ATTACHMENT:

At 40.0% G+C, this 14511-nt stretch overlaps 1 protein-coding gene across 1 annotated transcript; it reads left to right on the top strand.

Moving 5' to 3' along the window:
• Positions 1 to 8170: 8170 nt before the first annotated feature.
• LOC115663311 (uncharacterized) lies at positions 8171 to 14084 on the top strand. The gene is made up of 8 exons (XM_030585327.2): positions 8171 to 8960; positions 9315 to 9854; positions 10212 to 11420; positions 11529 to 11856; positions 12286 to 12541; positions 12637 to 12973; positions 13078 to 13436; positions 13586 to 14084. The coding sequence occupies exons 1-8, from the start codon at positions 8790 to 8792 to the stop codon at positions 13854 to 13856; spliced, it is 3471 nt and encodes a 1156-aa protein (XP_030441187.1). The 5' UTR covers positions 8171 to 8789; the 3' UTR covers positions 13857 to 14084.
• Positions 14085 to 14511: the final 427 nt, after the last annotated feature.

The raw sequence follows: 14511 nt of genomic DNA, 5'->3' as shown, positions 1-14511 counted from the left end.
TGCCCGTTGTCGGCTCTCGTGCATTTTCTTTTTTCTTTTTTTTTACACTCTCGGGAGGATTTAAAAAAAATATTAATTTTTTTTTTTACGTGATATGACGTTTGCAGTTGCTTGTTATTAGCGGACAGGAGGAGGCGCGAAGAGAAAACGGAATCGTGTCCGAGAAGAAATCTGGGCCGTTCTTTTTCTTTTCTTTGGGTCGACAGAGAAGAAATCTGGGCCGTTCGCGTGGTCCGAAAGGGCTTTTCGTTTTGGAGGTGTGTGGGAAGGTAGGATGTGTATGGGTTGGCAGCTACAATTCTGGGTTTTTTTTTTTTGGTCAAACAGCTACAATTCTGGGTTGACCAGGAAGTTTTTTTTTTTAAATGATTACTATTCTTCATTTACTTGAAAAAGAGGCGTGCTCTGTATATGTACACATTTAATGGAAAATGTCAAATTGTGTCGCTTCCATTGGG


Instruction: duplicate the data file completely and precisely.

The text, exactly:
At 40.0% G+C, this 14511-nt stretch overlaps 1 protein-coding gene across 1 annotated transcript; it reads left to right on the top strand.

Moving 5' to 3' along the window:
• Positions 1 to 8170: 8170 nt before the first annotated feature.
• LOC115663311 (uncharacterized) lies at positions 8171 to 14084 on the top strand. The gene is made up of 8 exons (XM_030585327.2): positions 8171 to 8960; positions 9315 to 9854; positions 10212 to 11420; positions 11529 to 11856; positions 12286 to 12541; positions 12637 to 12973; positions 13078 to 13436; positions 13586 to 14084. The coding sequence occupies exons 1-8, from the start codon at positions 8790 to 8792 to the stop codon at positions 13854 to 13856; spliced, it is 3471 nt and encodes a 1156-aa protein (XP_030441187.1). The 5' UTR covers positions 8171 to 8789; the 3' UTR covers positions 13857 to 14084.
• Positions 14085 to 14511: the final 427 nt, after the last annotated feature.

The raw sequence follows: 14511 nt of genomic DNA, 5'->3' as shown, positions 1-14511 counted from the left end.
TGCCCGTTGTCGGCTCTCGTGCATTTTCTTTTTTCTTTTTTTTTACACTCTCGGGAGGATTTAAAAAAAATATTAATTTTTTTTTTTACGTGATATGACGTTTGCAGTTGCTTGTTATTAGCGGACAGGAGGAGGCGCGAAGAGAAAACGGAATCGTGTCCGAGAAGAAATCTGGGCCGTTCTTTTTCTTTTCTTTGGGTCGACAGAGAAGAAATCTGGGCCGTTCGCGTGGTCCGAAAGGGCTTTTCGTTTTGGAGGTGTGTGGGAAGGTAGGATGTGTATGGGTTGGCAGCTACAATTCTGGGTTTTTTTTTTTTGGTCAAACAGCTACAATTCTGGGTTGACCAGGAAGTTTTTTTTTTTAAATGATTACTATTCTTCATTTACTTGAAAAAGAGGCGTGCTCTGTATATGTACACATTTAATGGAAAATGTCAAATTGTGTCGCTTCCATTGGG